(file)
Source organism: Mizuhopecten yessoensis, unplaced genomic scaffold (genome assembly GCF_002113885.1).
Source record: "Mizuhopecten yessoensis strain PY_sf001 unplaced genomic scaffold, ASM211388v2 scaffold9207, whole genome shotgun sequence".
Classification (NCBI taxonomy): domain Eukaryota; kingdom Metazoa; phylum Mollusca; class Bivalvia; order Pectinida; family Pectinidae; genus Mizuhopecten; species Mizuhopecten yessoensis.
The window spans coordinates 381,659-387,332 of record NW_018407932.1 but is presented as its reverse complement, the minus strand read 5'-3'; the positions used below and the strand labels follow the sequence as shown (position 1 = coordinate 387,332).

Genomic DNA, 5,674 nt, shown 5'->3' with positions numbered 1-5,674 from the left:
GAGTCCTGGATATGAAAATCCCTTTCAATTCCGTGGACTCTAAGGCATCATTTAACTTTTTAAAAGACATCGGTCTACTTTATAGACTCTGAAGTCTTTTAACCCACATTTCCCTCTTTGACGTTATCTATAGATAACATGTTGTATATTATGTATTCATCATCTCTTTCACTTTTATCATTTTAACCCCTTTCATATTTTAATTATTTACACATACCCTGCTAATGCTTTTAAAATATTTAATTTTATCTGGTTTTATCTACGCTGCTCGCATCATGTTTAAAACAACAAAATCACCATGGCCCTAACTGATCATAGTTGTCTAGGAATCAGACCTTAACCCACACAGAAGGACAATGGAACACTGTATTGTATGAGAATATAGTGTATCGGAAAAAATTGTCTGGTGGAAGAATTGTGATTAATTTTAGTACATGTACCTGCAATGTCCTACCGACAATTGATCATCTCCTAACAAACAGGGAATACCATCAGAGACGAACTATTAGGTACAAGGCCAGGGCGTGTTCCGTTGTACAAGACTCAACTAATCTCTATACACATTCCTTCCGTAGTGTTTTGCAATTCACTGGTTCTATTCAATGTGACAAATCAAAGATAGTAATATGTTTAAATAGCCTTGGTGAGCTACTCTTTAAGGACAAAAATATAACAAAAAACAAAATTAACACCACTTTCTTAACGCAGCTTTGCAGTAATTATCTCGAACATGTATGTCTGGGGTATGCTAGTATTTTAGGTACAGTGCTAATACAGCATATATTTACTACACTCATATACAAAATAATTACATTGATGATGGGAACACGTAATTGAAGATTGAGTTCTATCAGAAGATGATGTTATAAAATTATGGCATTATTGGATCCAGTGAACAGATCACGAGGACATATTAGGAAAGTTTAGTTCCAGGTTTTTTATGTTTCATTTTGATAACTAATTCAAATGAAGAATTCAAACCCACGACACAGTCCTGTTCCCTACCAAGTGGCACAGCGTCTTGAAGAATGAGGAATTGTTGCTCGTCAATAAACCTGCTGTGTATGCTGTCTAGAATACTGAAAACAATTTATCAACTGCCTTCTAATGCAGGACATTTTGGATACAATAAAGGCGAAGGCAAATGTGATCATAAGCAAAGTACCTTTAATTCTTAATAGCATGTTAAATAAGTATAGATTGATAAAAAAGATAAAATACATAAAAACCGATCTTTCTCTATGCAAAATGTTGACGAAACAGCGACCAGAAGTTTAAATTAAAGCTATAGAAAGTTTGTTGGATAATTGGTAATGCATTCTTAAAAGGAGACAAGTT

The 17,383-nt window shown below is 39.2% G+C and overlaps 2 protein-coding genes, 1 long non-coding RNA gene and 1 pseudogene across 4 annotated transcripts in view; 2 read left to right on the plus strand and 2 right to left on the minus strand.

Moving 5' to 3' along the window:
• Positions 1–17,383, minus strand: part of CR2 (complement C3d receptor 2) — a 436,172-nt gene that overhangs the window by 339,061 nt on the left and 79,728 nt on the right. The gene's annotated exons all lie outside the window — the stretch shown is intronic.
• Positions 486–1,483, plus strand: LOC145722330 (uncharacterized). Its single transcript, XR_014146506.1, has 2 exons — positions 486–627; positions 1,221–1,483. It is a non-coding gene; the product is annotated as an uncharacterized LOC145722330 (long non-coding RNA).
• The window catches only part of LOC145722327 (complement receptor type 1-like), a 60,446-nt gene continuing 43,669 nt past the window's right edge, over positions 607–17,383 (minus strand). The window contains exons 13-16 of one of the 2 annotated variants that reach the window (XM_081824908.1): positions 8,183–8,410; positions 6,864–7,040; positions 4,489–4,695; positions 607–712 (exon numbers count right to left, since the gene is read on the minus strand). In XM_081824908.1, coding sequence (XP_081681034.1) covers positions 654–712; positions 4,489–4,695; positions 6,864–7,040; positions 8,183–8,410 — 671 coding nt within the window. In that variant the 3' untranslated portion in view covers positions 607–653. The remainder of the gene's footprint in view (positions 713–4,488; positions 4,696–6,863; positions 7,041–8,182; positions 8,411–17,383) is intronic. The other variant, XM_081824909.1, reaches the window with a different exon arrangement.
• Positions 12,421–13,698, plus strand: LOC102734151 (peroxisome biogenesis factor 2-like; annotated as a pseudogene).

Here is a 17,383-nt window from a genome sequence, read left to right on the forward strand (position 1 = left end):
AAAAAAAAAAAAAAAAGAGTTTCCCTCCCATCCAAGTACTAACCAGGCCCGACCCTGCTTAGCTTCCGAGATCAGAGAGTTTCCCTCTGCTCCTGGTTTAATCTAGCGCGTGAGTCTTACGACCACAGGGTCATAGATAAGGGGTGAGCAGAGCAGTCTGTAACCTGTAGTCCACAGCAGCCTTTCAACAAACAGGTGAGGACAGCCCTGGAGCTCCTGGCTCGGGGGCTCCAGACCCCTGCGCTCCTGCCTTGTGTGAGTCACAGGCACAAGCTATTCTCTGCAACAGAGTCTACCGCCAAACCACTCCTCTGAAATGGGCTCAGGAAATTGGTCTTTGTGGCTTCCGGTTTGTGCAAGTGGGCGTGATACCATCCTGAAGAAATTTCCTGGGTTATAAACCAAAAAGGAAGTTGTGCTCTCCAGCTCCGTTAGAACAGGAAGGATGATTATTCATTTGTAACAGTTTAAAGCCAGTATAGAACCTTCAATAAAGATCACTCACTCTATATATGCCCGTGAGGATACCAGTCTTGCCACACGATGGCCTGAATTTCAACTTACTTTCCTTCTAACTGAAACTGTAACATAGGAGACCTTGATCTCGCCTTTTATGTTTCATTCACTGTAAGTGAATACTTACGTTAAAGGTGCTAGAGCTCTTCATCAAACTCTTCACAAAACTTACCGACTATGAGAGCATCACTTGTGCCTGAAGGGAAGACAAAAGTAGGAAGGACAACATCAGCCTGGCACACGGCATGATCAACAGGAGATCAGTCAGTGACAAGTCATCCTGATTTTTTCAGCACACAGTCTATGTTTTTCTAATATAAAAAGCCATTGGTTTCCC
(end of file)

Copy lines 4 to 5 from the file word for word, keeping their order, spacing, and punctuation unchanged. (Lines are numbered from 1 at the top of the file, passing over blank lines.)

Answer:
The window spans coordinates 381,659-387,332 of record NW_018407932.1 but is presented as its reverse complement, the minus strand read 5'-3'; the positions used below and the strand labels follow the sequence as shown (position 1 = coordinate 387,332).

Genomic DNA, 5,674 nt, shown 5'->3' with positions numbered 1-5,674 from the left: